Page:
Be advised -- it's generally less expensive to conduct stock trades online. There are times, however, when you might want, or need, to spend an extra couple of dollars to trade stocks over the phone. Of course, there are times when the Internet is down. And there are also instances where the type of trade you want to make is complex, thereby requiring a broker or financial advisor's assistance or advice. Most brokerages offer solutions for these common scenarios and beyond.
Trading With a Live Human
Locate the phone number your brokerage sets aside to reach a broker. You can generally find this on the "Contact Us" or customer or account services page of your brokerage's website. Typically, you can just call the brokerage's main number and wait for the prompt that asks you to press (pick a number) to get a live broker on the horn.
Provide trading instructions to the broker. You can simply tell the broker to buy 100 shares of ABC Corporation at market price. You can also give special instructions, such as a limit order. When you place a limit order, you instruct your brokerage to not fill your order above (for a buy order) or below (for a sell order) a certain price.
Review your order. It's standard protocol for your broker to repeat the particulars of your order back to you. Once you tell her it's good to go, she'll place the order and there's a good chance you won't be able to cancel it.
Go online to check the status of your trade. Most investors have online access to their brokerage accounts. You can check your trade history or open orders to see if your brokerage filled your trade and at what price.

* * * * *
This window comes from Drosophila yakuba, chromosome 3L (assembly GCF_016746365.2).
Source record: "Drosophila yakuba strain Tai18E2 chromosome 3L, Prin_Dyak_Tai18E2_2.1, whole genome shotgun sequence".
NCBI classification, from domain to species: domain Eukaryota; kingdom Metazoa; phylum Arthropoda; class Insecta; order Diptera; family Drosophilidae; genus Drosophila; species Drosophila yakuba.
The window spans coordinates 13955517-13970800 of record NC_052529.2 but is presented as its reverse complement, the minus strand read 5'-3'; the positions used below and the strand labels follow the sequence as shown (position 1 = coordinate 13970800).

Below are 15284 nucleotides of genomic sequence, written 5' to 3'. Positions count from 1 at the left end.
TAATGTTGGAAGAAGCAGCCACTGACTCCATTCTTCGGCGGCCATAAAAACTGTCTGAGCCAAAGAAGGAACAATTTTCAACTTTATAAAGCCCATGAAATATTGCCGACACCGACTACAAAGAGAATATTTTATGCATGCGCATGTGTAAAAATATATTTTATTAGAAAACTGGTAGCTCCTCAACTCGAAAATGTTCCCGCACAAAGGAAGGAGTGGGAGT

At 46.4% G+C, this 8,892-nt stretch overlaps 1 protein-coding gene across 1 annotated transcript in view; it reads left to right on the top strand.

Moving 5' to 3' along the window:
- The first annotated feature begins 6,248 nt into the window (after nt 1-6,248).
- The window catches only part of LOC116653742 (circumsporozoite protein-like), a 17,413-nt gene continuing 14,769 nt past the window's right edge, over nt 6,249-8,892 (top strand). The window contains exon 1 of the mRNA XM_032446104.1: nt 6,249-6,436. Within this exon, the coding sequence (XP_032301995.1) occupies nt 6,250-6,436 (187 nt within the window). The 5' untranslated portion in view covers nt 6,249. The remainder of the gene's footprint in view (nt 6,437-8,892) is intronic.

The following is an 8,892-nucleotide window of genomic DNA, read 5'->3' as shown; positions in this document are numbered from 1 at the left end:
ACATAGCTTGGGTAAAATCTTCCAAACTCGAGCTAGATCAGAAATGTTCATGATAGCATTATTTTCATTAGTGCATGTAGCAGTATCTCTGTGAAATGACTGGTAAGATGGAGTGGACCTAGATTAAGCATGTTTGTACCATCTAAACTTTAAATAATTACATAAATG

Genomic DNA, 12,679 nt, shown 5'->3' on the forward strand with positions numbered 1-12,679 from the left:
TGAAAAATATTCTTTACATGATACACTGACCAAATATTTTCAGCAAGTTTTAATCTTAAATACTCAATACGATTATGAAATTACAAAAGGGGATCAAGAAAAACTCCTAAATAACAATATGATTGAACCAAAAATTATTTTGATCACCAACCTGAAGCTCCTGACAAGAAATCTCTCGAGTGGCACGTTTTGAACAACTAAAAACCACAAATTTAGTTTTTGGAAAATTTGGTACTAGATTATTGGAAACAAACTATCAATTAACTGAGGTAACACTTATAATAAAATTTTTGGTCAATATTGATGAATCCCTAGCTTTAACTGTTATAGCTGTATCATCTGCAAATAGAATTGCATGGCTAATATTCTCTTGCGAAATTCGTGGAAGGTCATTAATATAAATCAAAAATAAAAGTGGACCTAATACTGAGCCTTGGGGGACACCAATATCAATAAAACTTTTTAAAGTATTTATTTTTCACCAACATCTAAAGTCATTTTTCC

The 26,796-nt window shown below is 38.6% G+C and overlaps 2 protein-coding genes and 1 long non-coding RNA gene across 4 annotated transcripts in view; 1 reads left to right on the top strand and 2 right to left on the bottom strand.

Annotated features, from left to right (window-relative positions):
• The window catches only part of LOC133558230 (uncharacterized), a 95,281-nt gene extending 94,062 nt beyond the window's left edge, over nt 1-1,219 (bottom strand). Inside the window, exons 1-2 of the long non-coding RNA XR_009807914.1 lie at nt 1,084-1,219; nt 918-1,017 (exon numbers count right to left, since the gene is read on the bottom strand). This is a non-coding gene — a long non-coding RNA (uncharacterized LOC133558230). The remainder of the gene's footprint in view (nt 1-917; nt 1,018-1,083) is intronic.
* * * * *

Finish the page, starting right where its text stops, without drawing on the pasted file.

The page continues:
Automated Trading Systems
Call your brokerage's main telephone number. Select the option that connects you to its automated trading system. Not all brokerages offers automated touch-tone trading, but many do.
Follow the prompts given by your brokerage's automated trading interface. Of course, the exact procedure varies by firm, but most ask for the ticker symbol, number of shares you wish to trade and the type of order -- market, limit or other type of order -- you wish to place. Some systems use voice recognition software. Others require you to manipulate the keypad of your phone to input your request.
Verify your order. Submit it. Go online to your account to make sure everything went off without a hitch.
As a writer since 2002, Rocco Pendola has published numerous academic and popular articles in addition to working as a freelance grant writer and researcher. His work has appeared on SFGate and Planetizen and in the journals "Environment & Behavior" and "Health and Place." Pendola has a Bachelor of Arts in urban studies from San Francisco State University.